Electronic logging devices affecting driver jobs

The U.S. Department of Transportation’s Federal Motor Carrier Safety Administration (FMCSA) has adopted new legislation that employs technology to strengthen commercial truck and bus drivers’ compliance with hours-of-service regulations that prevent fatigue, a move that will affect driver jobs.

The new rule requires the use of electronic logging devices (ELD) will result in an annual net benefit of more than $1 billion – largely by reducing the amount of required industry paperwork.  It will also increase the efficiency of roadside law enforcement personnel in reviewing driver records.  Strict protections are included that will protect commercial drivers from harassment.

“This is a win for all motorists on our nation’s roadways,” said FMCSA Acting Administrator Scott Darling.  “Employing technology to ensure that commercial drivers comply with federal hours-of-service rules will prevent crashes and save lives.”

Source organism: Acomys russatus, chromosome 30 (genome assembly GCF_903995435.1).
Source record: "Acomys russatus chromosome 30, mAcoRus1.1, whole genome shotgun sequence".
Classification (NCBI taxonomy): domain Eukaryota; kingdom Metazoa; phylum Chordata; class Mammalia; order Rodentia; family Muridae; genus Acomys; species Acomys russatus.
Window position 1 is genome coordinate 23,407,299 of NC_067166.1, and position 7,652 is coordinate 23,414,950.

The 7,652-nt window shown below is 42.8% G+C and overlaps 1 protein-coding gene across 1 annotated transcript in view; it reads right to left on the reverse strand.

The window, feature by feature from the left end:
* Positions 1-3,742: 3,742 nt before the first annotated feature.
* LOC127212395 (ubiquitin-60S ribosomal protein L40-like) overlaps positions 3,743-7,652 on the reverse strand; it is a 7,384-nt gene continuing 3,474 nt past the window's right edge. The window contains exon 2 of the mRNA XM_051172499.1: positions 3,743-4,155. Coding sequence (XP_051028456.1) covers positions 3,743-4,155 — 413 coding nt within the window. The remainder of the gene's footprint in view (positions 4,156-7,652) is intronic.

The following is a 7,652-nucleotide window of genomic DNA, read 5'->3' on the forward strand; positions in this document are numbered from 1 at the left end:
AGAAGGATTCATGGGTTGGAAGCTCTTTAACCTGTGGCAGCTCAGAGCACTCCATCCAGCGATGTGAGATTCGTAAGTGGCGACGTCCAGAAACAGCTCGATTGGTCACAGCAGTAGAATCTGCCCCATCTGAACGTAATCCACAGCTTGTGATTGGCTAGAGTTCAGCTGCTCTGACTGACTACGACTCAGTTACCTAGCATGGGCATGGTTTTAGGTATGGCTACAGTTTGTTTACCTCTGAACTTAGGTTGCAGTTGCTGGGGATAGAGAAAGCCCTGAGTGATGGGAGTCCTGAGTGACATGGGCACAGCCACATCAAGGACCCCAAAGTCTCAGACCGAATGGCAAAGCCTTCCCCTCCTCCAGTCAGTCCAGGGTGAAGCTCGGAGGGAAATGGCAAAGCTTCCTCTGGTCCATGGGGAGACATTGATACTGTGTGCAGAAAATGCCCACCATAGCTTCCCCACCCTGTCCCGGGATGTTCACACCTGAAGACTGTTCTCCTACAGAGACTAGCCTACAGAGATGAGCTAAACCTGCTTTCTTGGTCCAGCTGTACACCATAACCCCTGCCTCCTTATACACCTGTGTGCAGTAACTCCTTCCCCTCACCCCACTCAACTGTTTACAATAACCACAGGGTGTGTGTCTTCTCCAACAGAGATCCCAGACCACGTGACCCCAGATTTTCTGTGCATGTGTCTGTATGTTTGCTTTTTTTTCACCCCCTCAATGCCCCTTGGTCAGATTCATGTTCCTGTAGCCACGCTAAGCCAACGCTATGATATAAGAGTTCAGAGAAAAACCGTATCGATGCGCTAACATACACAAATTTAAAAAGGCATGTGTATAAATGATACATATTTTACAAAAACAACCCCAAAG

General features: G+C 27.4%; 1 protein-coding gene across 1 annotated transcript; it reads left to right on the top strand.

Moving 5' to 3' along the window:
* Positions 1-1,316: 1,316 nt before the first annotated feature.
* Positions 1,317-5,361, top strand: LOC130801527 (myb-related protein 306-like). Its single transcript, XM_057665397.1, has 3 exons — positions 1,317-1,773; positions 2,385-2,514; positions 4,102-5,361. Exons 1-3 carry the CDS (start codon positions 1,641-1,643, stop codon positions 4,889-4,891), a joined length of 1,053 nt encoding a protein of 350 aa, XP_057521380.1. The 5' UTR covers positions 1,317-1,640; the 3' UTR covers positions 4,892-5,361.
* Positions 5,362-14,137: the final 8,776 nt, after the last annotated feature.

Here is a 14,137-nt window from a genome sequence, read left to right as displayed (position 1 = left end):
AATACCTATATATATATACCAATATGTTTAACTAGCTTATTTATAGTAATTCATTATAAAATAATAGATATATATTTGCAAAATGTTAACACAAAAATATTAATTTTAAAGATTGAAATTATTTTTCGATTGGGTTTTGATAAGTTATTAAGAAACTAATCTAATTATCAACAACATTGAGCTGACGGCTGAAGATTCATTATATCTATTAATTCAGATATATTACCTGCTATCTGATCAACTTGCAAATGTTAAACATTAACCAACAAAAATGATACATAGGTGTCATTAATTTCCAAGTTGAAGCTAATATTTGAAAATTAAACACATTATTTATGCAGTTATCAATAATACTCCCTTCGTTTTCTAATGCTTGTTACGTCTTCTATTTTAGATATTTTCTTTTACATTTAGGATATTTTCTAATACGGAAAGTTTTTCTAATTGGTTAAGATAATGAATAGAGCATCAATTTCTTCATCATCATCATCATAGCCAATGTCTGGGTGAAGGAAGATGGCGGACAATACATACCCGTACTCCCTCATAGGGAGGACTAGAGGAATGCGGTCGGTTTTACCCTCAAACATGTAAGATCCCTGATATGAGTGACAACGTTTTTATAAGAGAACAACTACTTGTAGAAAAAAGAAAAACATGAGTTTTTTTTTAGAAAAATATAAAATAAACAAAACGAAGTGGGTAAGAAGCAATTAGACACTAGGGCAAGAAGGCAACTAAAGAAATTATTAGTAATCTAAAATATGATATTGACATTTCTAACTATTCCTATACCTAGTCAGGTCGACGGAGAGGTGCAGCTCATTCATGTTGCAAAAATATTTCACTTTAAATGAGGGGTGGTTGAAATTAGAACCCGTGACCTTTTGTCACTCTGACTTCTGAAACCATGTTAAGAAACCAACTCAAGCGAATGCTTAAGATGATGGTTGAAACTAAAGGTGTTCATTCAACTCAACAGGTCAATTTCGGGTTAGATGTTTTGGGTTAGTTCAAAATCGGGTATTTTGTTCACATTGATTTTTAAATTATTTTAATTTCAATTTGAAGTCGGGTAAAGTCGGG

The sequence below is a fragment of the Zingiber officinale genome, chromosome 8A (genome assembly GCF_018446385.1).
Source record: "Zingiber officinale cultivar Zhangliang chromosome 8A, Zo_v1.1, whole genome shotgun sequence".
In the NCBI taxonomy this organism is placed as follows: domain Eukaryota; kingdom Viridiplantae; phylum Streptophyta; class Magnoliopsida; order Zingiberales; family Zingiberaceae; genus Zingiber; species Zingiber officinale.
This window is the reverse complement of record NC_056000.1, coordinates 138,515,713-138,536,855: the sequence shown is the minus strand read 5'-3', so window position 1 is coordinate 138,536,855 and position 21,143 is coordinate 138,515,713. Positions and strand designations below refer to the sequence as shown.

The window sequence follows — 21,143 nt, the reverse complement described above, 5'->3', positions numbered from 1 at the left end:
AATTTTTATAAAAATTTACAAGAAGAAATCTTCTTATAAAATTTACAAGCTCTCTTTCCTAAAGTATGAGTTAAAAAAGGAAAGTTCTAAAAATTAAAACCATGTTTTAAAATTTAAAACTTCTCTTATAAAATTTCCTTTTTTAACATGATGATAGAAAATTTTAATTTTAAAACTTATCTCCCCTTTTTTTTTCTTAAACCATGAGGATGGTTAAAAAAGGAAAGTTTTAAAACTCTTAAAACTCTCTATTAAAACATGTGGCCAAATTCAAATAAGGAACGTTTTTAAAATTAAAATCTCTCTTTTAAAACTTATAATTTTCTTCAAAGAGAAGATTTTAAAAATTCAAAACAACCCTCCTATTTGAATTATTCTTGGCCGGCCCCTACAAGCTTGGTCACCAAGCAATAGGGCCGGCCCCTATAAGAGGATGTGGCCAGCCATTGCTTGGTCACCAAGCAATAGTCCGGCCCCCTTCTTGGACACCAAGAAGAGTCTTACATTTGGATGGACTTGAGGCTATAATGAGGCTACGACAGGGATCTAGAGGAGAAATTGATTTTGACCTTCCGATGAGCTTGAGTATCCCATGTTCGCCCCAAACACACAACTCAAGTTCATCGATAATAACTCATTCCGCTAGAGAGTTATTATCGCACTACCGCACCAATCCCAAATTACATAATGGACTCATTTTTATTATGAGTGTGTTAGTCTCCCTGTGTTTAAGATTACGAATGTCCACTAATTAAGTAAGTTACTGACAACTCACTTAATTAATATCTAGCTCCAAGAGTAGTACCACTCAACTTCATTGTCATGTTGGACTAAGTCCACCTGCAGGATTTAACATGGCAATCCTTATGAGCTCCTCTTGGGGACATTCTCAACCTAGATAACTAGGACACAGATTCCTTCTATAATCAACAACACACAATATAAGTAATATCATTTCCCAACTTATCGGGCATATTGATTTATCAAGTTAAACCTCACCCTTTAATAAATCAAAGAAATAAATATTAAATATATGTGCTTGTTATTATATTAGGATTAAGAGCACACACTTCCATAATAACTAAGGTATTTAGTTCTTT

An ELD automatically records driving time.  It monitors engine hours, vehicle movement, miles driven, and location information.

Federal safety regulations limit the number of hours commercial drivers can be on-duty and still drive, as well as the number of hours spent driving.  These limitations are designed to prevent truck and bus drivers from becoming fatigued while driving, and require that drivers take a work break and have a sufficient off-duty rest period before returning to on-duty status.

The ELD Final Rule permits the use of smart phones and other wireless devices as ELDs, so long as they satisfy technical specifications, are certified, and are listed on an FMCSA website.  Canadian- and Mexican-domiciled drivers will also be required to use ELDs when operating on U.S. roadways.